Set in 16th-century Italy, this first novel by Adam Schell is advertised as “a fable of love, lust and forbidden fruit.” In it, Schell, who is a former chef, offers readers his version of how the tomato, or the “love apple,” first appeared in Tuscany. Schell’s story follows a pair of star-crossed lovers (Davido is Jewish and already betrothed, Mari is Catholic), Mari’s villainous olive-tycoon stepfather, and, at their center, Davido’s grandfather, Nonno, who brought the first tomatoes to Italy as a result of his voyages with Columbus. There is also the new priest in town (The Good Padre), who speaks in rhyme.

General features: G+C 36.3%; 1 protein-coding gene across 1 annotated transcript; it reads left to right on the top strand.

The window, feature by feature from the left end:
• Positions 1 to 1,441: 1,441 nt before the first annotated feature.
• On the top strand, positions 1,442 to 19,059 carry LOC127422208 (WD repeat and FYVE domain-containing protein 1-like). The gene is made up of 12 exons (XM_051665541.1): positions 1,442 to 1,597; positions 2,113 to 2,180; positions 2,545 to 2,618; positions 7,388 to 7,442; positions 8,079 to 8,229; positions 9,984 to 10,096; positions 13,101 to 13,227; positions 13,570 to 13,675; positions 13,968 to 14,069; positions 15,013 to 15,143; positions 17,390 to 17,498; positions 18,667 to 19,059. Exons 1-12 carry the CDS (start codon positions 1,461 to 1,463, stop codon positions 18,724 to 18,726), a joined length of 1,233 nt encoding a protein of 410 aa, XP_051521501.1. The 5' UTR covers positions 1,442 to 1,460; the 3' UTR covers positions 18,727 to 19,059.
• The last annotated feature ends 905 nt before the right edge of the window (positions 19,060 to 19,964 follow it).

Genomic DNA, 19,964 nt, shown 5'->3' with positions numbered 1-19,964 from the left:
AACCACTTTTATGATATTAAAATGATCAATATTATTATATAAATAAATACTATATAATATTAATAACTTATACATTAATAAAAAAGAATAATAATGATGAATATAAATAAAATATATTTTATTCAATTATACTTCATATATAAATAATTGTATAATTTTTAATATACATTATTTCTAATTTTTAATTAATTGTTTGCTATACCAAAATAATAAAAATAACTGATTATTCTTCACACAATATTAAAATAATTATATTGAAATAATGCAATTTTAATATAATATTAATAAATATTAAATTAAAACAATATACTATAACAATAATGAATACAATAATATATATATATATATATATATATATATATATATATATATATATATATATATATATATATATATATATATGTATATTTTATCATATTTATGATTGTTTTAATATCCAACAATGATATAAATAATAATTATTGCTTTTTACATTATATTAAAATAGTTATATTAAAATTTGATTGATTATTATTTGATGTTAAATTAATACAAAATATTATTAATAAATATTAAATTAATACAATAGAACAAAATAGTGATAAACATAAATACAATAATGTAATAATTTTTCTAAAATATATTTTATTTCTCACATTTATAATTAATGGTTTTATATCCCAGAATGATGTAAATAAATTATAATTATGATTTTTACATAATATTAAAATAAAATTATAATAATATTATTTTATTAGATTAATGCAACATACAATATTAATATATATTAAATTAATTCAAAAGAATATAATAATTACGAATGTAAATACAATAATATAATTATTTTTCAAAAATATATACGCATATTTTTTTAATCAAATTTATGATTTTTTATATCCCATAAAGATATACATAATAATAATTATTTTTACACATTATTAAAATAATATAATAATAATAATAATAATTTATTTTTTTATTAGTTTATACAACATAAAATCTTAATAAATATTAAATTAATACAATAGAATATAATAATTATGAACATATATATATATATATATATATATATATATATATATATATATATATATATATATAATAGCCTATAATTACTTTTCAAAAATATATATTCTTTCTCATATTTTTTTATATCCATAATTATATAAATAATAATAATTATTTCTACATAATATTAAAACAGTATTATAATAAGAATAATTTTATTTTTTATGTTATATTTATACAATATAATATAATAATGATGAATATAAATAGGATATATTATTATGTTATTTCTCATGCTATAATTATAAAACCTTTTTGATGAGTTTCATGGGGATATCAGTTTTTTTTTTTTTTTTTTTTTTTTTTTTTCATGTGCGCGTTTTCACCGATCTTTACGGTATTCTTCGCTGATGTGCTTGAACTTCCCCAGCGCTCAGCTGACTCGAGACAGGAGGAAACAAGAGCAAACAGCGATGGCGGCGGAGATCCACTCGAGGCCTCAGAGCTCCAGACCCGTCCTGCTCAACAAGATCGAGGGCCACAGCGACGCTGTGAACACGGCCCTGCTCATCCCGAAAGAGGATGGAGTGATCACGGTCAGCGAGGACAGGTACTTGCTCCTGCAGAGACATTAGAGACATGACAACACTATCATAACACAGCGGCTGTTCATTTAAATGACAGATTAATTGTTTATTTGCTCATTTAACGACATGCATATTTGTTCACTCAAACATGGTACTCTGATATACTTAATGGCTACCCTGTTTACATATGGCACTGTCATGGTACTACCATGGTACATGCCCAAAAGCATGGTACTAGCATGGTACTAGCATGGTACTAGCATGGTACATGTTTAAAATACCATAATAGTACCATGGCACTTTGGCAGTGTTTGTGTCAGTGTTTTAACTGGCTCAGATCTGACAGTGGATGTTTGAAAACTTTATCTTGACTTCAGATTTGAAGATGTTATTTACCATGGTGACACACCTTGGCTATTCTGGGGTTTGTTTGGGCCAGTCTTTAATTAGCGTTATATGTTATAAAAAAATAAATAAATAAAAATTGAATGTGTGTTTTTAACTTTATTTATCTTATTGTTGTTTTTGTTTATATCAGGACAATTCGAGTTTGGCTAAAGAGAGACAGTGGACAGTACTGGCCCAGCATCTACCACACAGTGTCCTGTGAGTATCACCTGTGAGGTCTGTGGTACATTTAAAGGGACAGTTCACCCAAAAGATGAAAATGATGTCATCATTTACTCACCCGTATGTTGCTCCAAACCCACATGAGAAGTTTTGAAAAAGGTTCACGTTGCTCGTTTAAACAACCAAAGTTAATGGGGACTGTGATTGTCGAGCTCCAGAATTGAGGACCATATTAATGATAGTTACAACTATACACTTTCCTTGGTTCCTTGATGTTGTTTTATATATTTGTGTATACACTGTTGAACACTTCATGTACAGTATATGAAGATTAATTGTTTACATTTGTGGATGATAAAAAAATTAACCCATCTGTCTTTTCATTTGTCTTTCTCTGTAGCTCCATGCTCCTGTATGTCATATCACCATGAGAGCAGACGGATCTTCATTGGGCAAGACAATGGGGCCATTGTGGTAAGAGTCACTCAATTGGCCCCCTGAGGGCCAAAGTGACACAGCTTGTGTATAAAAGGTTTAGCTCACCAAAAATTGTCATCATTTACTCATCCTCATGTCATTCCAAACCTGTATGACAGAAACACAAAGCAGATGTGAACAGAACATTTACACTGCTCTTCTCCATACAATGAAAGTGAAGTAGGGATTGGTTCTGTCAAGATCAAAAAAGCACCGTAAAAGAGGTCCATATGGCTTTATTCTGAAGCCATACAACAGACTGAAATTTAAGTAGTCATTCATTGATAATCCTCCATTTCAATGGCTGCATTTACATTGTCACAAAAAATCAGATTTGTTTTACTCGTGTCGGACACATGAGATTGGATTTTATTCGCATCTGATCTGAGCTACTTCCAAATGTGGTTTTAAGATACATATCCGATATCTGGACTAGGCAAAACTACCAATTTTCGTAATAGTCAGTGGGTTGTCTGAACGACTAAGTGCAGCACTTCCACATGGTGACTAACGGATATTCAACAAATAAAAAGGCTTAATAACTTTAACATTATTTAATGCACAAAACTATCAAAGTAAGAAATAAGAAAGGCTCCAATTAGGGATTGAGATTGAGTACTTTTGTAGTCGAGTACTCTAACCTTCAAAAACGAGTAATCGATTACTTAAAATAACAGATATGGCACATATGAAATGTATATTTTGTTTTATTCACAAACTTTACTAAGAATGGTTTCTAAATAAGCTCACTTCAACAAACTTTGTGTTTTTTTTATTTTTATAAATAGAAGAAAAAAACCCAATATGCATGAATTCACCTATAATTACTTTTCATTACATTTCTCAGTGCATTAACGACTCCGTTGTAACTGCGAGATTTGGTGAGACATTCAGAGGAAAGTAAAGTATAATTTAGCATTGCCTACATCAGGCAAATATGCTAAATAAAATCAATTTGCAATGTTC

Along the way, the author toys with history (for example, he creates a false Medici family tree, the Meduccis, rather than the Medicis), while walking across the stage himself in passages that read like pure nonfiction. The footnotes sprinkled here and there are largely unnecessary and seem, therefore, condescending, while the rhyming speech becomes monotonous. All this is, of course, meant to be clever, delivered with “spectacular wordplay,” according to the book jacket, and, perhaps, some readers might find it so.
But take for instance, this sentence: “The man seemed genuinely overcome, as if the mass of his bafflement suddenly slipped through a crack in his discretion.” Mine, too.